(Compass) -- Mobs attacked five East Java churches, and six Ambon Christians were hacked to death in May in a sudden escalation of religious violence being played out against a backdrop of increasing political instability. The worst anti-Christian violence came in eastern Indonesia's Maluku province, when Muslim jihad warriors attacked mainly Christian neighborhoods on the night of May 15. Violence spread to the more populous island of Java on May 29 when Muslim supporters of embattled President Wahid ran through the streets in Pasuruan, protesting attempts to impeach him. One church was destroyed and four others vandalized during the melee.


(Compass) -- Although overwhelmingly Muslim, Iraq officially recognizes 14 local Christian communities. Since 1981, however, no new churches have been allowed to register. Iraq's Christians represent less than three percent of the estimated 22 million population. Officially a secular state, Iraq legally protects the freedom of its Christian minority to worship "in churches of established denominations," although the law forbids them to "proselytize or hold meetings outside church premises."
An Iraqi Christian who fled to Jordan last year has been trying since last November to file for political and religious asylum with the United Nations High Commissioner for Refugees (UNHCR) in Amman. After escaping from Iraq, Yad Patrus was able to obtain copies of court documents proving he had been sentenced to two years in jail by the Iraqi government. The Ninevah Criminal Court in Mosul convicted Patrus on April 15, 1997, for writing and distributing leaflets containing Bible verses and the Apostles' Creed to his Muslim friends and acquaintances on the University of Mosul campus. According to an Iraqi Christian who has lived in Amman for the past six years, only a handful of Iraqi Christian families have won official U.N. refugee status to be resettled abroad since the Gulf War.
Baptized secretly in December of 1996, Yusuf Shams El-Dinn sensed last year that news of his Christian conversion was slowly leaking out in the local community. Despite Iraq's secularized government, apostasy from Islam remains a criminal violation of Islamic "sharia" law, ultimately requiring the death penalty. So although it broke his heart to leave his family and the local Christian community, he decided in late December to sell all his assets and flee across the border into Jordan. El-Dinn said he expected there would be many "difficulties to step over" in the months ahead, as he begins a new life away from his homeland.


(Compass) -- Two years after Jordan's only Protestant seminary was ordered to re-register under the government's Council of Higher Education (CHE), the evangelical institution's formal accreditation remains unresolved. Registered as an educational institution under the Ministry of Culture since 1995, the Jordan Evangelical Theological Seminary (JETS) ran into official snags three years later, when government security officials balked at the school's applications to purchase land and build a new campus. Although the land-purchase permissions were finally granted in the spring of 1999, JETS was promptly informed that its authorization to obtain residence visas for non-Jordanian faculty, students and staff had been revoked and that it must re-apply for registration. Plans to break ground this summer and begin building the new seminary campus remain on hold.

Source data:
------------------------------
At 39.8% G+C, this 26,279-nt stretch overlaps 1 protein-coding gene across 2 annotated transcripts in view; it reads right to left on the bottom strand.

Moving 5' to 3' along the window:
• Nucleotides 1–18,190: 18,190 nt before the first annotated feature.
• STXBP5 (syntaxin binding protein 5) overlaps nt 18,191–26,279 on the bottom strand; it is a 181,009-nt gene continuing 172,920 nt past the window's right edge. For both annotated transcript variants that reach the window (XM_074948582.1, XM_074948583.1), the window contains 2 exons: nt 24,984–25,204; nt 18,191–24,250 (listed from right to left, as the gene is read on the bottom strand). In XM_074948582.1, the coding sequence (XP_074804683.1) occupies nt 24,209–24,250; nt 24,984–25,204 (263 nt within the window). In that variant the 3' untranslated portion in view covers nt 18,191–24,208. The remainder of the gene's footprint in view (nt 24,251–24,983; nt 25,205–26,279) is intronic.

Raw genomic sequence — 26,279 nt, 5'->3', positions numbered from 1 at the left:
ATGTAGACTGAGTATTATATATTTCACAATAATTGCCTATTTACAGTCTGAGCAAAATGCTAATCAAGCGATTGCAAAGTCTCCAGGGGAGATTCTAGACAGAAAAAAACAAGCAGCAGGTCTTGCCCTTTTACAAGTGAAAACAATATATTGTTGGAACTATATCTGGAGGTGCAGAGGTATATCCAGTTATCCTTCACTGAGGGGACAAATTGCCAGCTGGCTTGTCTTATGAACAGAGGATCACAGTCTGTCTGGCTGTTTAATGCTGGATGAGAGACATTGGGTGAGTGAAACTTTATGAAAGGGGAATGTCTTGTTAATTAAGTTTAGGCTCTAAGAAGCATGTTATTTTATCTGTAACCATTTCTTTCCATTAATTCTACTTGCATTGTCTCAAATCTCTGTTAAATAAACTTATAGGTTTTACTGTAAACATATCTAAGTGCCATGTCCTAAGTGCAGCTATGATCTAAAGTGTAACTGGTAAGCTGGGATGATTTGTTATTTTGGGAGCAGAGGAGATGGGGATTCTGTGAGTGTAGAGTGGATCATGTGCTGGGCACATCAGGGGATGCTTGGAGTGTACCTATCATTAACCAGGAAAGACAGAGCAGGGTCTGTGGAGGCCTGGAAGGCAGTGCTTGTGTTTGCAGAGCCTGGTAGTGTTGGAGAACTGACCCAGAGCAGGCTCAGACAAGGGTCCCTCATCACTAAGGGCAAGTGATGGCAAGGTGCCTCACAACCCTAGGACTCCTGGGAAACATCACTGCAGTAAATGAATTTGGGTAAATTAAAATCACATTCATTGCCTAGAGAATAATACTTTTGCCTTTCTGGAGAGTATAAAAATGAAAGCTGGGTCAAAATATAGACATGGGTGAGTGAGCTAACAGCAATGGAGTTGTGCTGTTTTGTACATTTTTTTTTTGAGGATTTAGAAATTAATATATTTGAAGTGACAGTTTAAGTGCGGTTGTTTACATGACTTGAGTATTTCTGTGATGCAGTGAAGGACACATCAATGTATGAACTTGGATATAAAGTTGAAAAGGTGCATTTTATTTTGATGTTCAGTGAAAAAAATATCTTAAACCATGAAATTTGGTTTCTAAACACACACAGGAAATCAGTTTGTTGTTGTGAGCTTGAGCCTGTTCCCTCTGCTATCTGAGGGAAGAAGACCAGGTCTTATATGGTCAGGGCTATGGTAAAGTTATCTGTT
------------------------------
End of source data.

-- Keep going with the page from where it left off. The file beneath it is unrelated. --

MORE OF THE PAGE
(Compass) -- The Katsina state government in northern Nigeria has directed churches in Katsina city, the state capital, to relocate or face demolition, reported Anglican bishop James Kwasu. Church leaders have been told to relocate to a designated "Christian zone." Of the 41 churches, only the Roman Catholic, Anglican and the Evangelical Church of West Africa churches have yet to receive the directive. Katsina, with a population of more than 3.7 million people, became an Islamic state on August 1, 2000, when the state government adopted "sharia," the Islamic legal system.
The Evangelical Church of West Africa (ECWA) disclosed that 89 of its members, including five pastors, were killed during the sharia-induced riots in northern Nigeria's Kaduna state. Riots broke out in March and May last year, leading to the death of more than 1,000 persons. The ECWA, with a total membership of about four million, is located primarily in northern Nigeria, where riots have been sweeping the 13 states that have adopted and implemented "sharia," the Islamic legal system.
Two churches and a mosque were burned to ashes after a riot broke out on May 22 in Kumo town of Gombe state in northern Nigeria following the introduction of two "sharia" (Islamic law) bills to the state House of Assembly. Both bills seek to implement the Islamic legal code in the state. Police reported that hundreds of persons were injured in the clashes between Muslims and Christians and that property worth millions of dollars was destroyed. The area police commander said that both Christians and Muslims had been arrested, but he refused to disclose the number or religious breakdown of the arrests for fear of heightening the already tense atmosphere.
Five Nigerian Christians -- two Anglican priests and three church members -- are currently facing trial for assisting two Christian girls who escaped from arranged marriages. The teenage girls were to be forcefully married to Muslims by their father, a convert to Islam, in northern Nigeria's Kano state. The marriages would force the girls to change their faith to Islam. The five Christians were charged on May 17 with abduction. The Christians are free on bail while the trial proceeds. The Kano Diocese of the Anglican Church has hired four lawyers to defend the Christians.


(Compass) -- Two New Tribes Mission (NTM) workers kidnapped with 18 others
from a southern Philippines resort are unharmed, but the Islamic rebels that snatched them are still holding them captive. Gracia and Martin Burnham were captured May 27 while celebrating their anniversary at Dos Palmas resort. The Philippine military is battling Abu Sayyaf rebels on Basilan, an island located about 550 miles south of Manila, for the hostages' release. The missionaries were not targeted for the kidnapping, but NTM is concerned "because the two Burnhams and (fellow hostage Guillermo) Sobero are Americans and could be singled out."

PERSECUTION NEWS is a non-regular periodic service of Foot of the Cross Publications. Articles are copied from various sources, including Newsweek, Compass Direct, Religious News Today and FridayFax. The information is for the sole purpose of disseminating information about persecution of Christians around the world, and subscriptions are free.

To subscribe, please respond with your e-mail address to:

"How Can I Pray For the Persecuted and Hurting?" This pamphlet, written by Lydia S. Hart and published by Foot of the Cross Publications, can help you effectively pray for those in need. Request your copy at Subject: Effective Prayer.

Voice of the Martyrs:
Compass Direct:
International Christian Concern:
Shatter the Silence: